A student who filed a human rights complaint against an Ontario university after she was sexually assaulted by another student says the school's new guidelines for responding to sexual violence fall short.
Mandi Gray, a 28-year-old York University PhD student, was attacked in January 2015. A fellow student, Mustafa Ururyar, was found guilty of sexually assaulting Gray earlier this year and is appealing his conviction.
In addition to the criminal proceedings, Gray also filed a complaint against York University at the Human Rights Tribunal of Ontario in June 2015, claiming the school lacked clear procedures for reporting assaults.
Gray alleged that by failing to have sexual assault-specific policies, procedures and protocols to respond to reports of sexual assault committed by its students and staff, the university discriminated against her as a woman, and as a sexual assault survivor.
"I'm not bringing this forward just for me as an individual. If I wanted to do that I could have walked away with damages, like a cash settlement, months ago," Gray said of her complaint. "I'm doing this for future students and for current students and faculty who experience sexual assault."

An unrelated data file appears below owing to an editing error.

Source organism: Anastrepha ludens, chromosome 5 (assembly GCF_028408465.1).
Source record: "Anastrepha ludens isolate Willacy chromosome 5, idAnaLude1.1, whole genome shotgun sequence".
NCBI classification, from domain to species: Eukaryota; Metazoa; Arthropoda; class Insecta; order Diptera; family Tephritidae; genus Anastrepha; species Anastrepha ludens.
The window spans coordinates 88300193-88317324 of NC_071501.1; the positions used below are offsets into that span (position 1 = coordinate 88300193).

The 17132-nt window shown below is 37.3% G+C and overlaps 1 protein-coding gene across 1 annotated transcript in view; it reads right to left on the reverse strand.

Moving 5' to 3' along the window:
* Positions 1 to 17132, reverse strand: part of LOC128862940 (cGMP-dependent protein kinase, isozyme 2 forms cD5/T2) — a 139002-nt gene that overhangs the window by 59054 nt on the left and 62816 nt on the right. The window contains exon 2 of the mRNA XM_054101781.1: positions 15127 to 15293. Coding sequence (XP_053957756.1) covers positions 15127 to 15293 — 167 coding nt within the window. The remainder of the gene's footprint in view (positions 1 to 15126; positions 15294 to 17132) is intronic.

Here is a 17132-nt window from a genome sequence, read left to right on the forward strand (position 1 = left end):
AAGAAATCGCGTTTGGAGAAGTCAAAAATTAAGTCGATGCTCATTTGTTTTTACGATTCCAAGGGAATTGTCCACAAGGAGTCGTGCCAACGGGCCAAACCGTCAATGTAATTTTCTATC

In the time since Gray filed her complaint with the human rights tribunal, which has the power to order policy changes, York released interim guidelines for responding to sexual violence. They include the introduction of a Sexual Violence Response Office and a policy that police would only be notified about alleged incidents with the consent of alleged victims, unless there is an imminent safety risk to the community.
But Gray is taking issue with the guidelines – released in September – and plans to air her concerns at a mediation session with the university organized by the human rights tribunal on Wednesday.
"They're making these really symbolic changes but they're not changing the structure," she said. "I'm hoping the formality of this process will push them to listen to survivors of sexual assault."
Gray alleges that the Sexual Violence Response Office, for instance, does not have sufficient staff with specific expertise to deal with disclosures of sexual assault.
She also says that all students, including those who may have experienced alleged sexual assaults and are involved in the legal system, should have access to counselling services at the university.
A spokeswoman for York University said the institution looks forward to participating in the mediation process with Gray.
Barbara Joy said consultation meetings on the university's new guidelines are currently underway with groups that include student governments, university departments and staff associations.
"Any input we receive, including a submission by Ms. Gray, will be included for careful consideration," Joy said. "The goal is to achieve the best possible policy and supports for the York community."
Joy also said the Sexual Violence Response Office is meant to be the first point of contact for those who have experienced sexual violence and will support all members of the university community.
Gray's case could head to a hearing if it isn't resolved in mediation.